Ringwald, Whitaker. The Secret Box
February 25th 2014
by Katherine Tegen Books
ARC from Baker and Taylor
On her birthday, Jax gets a weird box from her estranged aunt Juniper. Her mother didn't want her to have it, but she manages to get it from being sent back in the mail and tries to open it with the help of her cousin Ethan. The box only has a certain number of tries to open it, and it has to be opened in a certain location. After traveling around a bit, the children decide it must be opened in Washington D.C., at the Lincoln memorial.Jax and Ethan tell Ethan's brother Tyler that there is a geocaching competition with a trophy as the prize, and he's allowed to drive the children there. On the way, they have the box stolen by the Hatmakers, who also have kidnapped the estranged aunt from her home, and the children find out that she was an archaeologist, and that the box leads them to relics from Pandora. The Hatmakers want to use these relics to suck the hope out of people and take over the world, so they must be stopped. Jax finds out crucial information about her long lost father. A trilogy is planned.
Strengths: Lots of action, interesting fantasy (the Pandora's box was a nice and convincing touch), and nice cousinly relationships. Jax turns out to have a Mexican father, and this is shown nicely on the cover. The Hatmakers are African-American, and Mrs. Hatmaker is also shown on the cover.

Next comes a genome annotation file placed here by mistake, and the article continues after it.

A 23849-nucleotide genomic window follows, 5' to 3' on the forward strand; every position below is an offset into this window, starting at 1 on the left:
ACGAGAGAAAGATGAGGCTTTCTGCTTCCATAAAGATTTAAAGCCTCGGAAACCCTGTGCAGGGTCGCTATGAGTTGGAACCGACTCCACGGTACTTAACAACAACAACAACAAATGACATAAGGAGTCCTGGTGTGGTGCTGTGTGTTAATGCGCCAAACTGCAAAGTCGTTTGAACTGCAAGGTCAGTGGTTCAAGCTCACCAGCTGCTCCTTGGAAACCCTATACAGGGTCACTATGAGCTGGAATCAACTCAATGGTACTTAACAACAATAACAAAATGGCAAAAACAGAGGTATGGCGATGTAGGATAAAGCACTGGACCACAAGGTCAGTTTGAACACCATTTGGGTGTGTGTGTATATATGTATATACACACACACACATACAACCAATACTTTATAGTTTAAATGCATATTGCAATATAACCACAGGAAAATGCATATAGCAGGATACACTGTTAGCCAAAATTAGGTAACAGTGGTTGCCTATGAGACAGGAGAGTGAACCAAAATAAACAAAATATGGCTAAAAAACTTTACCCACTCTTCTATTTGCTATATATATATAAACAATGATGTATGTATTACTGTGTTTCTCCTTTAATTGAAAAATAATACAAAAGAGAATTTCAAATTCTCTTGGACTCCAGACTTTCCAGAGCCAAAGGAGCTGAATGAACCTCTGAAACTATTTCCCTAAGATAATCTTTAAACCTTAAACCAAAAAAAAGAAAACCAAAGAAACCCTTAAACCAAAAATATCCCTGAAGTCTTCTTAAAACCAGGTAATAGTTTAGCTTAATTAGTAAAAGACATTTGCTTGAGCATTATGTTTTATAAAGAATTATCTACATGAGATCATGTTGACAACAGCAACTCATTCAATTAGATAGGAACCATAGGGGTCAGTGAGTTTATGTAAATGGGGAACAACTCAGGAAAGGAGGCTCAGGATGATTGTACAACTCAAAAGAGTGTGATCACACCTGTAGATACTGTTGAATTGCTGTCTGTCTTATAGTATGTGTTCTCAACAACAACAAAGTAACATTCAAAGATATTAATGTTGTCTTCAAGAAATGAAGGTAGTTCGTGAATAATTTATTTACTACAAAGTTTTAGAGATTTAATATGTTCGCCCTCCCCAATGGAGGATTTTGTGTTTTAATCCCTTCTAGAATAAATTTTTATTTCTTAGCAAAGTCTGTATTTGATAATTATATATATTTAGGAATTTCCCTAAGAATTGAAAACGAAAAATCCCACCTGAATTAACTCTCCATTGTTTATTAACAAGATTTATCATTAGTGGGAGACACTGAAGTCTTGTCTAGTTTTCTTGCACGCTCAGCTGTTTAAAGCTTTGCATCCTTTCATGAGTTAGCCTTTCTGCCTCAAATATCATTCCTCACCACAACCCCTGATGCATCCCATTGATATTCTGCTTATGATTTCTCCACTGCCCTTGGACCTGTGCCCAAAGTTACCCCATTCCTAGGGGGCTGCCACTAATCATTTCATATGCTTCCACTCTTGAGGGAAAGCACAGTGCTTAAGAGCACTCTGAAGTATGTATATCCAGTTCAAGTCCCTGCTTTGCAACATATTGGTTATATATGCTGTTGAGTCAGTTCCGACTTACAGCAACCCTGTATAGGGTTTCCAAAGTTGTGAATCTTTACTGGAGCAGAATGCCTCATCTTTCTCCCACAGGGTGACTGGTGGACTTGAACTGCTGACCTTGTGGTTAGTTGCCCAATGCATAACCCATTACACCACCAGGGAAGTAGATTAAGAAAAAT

Weaknesses: I'll buy this one, and middle grade students who like fantasy will enjoy this, but I am SOOOOOO tired of fantasy! I would have preferred straight adventure.
Meissner, David and Richardson, Kim. Call of the Klondike: A True Gold Rush Adventure
October 1st 2013
by Calkins Creek
In 1897, prospectors brought back a fortune in gold, and set off another gold rush. Two men who made the decision to try to make their fortunes were Stanley Pearce and Marshall Bond. Obtaining funding from their wealthy parents and making good preparations, the two set off for the gold fields, willing to work, and fairly realistic about their prospects. They do fairly well for themselves, hanging out with Jack London and working a decently productive claim, but they soon realize that the won't begin to recuperate the money invested in their scheme, and return home. What makes this book so interesting is that wealth of primary source documents which make up the bulk of it. Knit together beautifully with some narration, this tale is told through letters, telegrams and journal entries of the two men, which had been handed down to Mr. Richardson, a descendent of Stanley Pearce's. The reproduction of these documents, along with period photographs, makes for a riveting account. There is also information about the rest of the lives of these two men, who did their best to succeed, but lacked the luck necessary for being really successful at this venture. I love that the end papers are metallic. This is definitely a must have for most libraries-- highly information AND readable!
Marvelous Middle Grade
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day at Teach Mentor Texts and Unleashing Readers. It's also Nonfiction Monday at Anastasia Suen's blog.